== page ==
We all have the right to feel safe in the spaces where we live, work, and play. Physical safety is often proactively considered and addressed by organizations and leaders as many potential risk factors (ex. tripping hazards) are visible and easily identifiable. Psychological safety is equally important, but has less visible risk factors and is harder to identify, which can lead to harmful behaviours going unaddressed or unacknowledged.
An important place to start is by understanding which behaviours are threats to psychological safety. When the behaviours below occur consistently over time, they cross the line from one-off behaviours to form a pattern of emotional abuse. As you will learn from the behaviours below, any other type of abuse, including physical or sexual abuse, includes a component of emotional abuse through the violation of safety and trust.
What is emotional abuse?
Emotional abuse is psychologically destructive behaviour by a person in a position of power, authority or trust, that includes an ongoing attack on an individual’s self-esteem. Though often traumatic for victims, emotional abuse is often inflicted without offenders knowing or recognizing that they are using these behaviours.
Emotionally abusive behaviour includes but is not limited to:
Ignoring and Isolating
Where a person in a position of power avoids or pushes a victim away. The individual is denied sensitive caregiving or emotionally neglected and kept isolated from interaction with peers.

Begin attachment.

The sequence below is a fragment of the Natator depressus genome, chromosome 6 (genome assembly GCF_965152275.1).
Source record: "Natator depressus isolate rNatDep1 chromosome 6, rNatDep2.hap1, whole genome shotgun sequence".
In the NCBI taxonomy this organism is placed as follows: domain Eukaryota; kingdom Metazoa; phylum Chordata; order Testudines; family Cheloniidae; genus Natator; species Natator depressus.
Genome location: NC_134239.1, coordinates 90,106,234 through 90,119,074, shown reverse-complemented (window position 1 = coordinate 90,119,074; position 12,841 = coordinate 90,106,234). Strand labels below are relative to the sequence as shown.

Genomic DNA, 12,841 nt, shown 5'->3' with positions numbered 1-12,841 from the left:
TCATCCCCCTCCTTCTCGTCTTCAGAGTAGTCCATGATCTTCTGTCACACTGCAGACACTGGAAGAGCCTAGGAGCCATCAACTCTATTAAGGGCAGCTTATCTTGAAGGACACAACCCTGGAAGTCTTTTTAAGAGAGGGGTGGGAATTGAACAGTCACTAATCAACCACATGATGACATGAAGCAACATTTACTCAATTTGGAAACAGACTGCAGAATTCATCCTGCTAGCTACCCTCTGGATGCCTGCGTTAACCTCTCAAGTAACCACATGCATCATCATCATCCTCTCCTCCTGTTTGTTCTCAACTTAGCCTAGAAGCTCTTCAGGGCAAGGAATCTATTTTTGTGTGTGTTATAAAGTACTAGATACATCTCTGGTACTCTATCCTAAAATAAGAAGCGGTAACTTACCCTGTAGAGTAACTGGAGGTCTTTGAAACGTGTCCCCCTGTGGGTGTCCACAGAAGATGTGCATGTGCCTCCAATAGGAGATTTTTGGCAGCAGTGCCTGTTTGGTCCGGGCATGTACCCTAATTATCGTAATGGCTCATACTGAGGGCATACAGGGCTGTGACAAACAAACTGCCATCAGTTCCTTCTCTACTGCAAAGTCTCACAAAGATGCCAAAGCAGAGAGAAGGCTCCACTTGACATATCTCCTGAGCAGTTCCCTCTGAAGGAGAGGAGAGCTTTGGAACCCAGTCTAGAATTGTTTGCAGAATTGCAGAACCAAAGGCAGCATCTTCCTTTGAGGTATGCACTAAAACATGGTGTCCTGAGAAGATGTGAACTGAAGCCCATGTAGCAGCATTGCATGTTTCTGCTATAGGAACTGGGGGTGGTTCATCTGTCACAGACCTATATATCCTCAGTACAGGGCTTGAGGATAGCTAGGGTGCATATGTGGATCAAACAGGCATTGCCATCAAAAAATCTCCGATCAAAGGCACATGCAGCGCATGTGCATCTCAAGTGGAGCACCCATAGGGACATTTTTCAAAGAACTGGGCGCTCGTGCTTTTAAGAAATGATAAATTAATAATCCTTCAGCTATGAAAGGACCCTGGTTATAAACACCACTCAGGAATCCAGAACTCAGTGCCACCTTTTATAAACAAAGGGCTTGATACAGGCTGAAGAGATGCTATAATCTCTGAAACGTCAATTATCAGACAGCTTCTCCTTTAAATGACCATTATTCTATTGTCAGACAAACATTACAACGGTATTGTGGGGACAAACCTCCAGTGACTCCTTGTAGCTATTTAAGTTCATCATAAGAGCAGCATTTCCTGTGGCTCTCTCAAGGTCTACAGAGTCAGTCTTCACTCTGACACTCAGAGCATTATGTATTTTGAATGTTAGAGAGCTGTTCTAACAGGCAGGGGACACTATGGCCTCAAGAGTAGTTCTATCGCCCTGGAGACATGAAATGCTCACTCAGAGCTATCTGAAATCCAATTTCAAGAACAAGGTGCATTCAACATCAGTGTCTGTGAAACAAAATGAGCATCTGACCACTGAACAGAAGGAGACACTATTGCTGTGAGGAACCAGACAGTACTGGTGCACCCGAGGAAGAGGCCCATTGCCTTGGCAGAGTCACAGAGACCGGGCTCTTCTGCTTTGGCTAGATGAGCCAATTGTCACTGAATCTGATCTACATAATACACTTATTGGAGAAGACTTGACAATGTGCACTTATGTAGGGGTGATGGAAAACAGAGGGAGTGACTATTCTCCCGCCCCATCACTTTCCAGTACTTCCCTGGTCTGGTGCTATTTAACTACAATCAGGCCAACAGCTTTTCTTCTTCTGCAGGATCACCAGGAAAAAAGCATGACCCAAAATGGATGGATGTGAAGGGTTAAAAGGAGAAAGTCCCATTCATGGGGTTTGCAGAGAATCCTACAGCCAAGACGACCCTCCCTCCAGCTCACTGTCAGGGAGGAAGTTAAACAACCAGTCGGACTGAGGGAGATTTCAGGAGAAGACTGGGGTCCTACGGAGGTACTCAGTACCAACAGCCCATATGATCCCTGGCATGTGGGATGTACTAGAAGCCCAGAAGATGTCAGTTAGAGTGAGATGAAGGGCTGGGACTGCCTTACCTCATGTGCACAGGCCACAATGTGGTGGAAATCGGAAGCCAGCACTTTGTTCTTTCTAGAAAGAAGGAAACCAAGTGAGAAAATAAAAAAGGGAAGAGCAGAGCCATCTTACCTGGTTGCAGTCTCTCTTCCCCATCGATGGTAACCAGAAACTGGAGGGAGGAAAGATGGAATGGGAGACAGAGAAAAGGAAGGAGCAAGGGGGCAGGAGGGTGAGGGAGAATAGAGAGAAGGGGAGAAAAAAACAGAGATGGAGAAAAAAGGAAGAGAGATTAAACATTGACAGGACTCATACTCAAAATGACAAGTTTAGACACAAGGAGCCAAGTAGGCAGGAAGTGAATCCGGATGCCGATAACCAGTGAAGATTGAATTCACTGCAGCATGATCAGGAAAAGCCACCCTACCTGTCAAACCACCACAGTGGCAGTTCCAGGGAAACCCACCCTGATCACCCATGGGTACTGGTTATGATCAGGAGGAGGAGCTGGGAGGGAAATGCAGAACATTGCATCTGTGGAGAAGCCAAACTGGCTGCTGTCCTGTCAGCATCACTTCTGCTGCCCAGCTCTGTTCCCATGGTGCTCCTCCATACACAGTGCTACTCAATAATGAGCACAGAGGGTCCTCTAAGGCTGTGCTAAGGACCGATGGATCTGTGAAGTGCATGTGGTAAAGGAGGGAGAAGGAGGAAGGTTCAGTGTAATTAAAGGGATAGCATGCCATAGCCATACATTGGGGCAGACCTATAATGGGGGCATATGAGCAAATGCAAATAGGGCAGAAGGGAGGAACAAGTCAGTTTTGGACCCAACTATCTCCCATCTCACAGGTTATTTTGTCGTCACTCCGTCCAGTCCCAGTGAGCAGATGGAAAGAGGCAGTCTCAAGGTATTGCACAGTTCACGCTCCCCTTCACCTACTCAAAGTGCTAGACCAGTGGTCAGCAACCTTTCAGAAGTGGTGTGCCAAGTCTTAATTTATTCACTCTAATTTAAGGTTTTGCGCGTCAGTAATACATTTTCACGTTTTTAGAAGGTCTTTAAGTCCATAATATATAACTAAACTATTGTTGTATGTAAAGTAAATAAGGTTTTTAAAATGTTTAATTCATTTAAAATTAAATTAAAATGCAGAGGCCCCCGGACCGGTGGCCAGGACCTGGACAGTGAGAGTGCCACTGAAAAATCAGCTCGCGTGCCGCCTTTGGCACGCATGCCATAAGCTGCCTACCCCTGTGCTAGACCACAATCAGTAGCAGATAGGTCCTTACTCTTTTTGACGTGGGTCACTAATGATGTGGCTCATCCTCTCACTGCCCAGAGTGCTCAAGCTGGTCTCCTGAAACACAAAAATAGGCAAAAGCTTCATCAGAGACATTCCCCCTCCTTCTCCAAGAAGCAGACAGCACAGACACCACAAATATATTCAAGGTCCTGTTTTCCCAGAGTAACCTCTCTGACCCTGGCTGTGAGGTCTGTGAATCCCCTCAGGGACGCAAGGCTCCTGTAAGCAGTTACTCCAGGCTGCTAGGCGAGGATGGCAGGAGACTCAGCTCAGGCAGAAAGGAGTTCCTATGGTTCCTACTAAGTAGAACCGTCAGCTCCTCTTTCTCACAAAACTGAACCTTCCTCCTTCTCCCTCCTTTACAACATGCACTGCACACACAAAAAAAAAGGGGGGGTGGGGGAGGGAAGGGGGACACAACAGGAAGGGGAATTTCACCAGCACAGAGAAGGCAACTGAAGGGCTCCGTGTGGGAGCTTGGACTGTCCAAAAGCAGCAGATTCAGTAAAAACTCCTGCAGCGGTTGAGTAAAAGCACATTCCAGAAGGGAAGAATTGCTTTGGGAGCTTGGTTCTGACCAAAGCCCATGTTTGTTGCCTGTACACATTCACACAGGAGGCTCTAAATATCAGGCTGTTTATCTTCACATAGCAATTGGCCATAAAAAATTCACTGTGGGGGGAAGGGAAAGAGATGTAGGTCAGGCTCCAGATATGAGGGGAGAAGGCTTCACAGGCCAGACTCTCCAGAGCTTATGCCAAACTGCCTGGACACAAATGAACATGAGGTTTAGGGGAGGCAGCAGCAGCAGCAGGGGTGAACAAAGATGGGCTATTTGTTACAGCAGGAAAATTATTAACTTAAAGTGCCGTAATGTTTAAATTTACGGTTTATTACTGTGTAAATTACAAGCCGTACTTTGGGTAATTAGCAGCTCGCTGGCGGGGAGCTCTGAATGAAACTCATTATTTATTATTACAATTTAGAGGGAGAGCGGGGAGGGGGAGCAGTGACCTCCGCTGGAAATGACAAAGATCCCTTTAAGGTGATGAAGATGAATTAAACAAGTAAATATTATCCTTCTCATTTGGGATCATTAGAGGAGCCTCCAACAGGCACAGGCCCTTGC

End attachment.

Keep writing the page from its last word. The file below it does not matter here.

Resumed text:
Where a person uses their power to criticize or stigmatize a victim. The individual is deprived of dignity, humiliated or made to feel inferior.
When a person in power frightens another by threatening them or someone or something they care about.
Where a person uses their power to teach a victim to behave in anti-social ways. This can include illegal activities, like providing the individual with alcohol or drugs, including performance-enhancing drugs.
Where a person in a position of power takes advantage of another. The victim is used to meet the needs of the offender, or the victim is asked to do things that are not age/role appropriate.
Understanding and recognizing the signs of emotionally abusive behaviours is the first step to learning how to step in and step up when these behaviours occur. To learn more about how to step in and step up to make change in your workplace, school, or sport organization, you can explore our online programs below: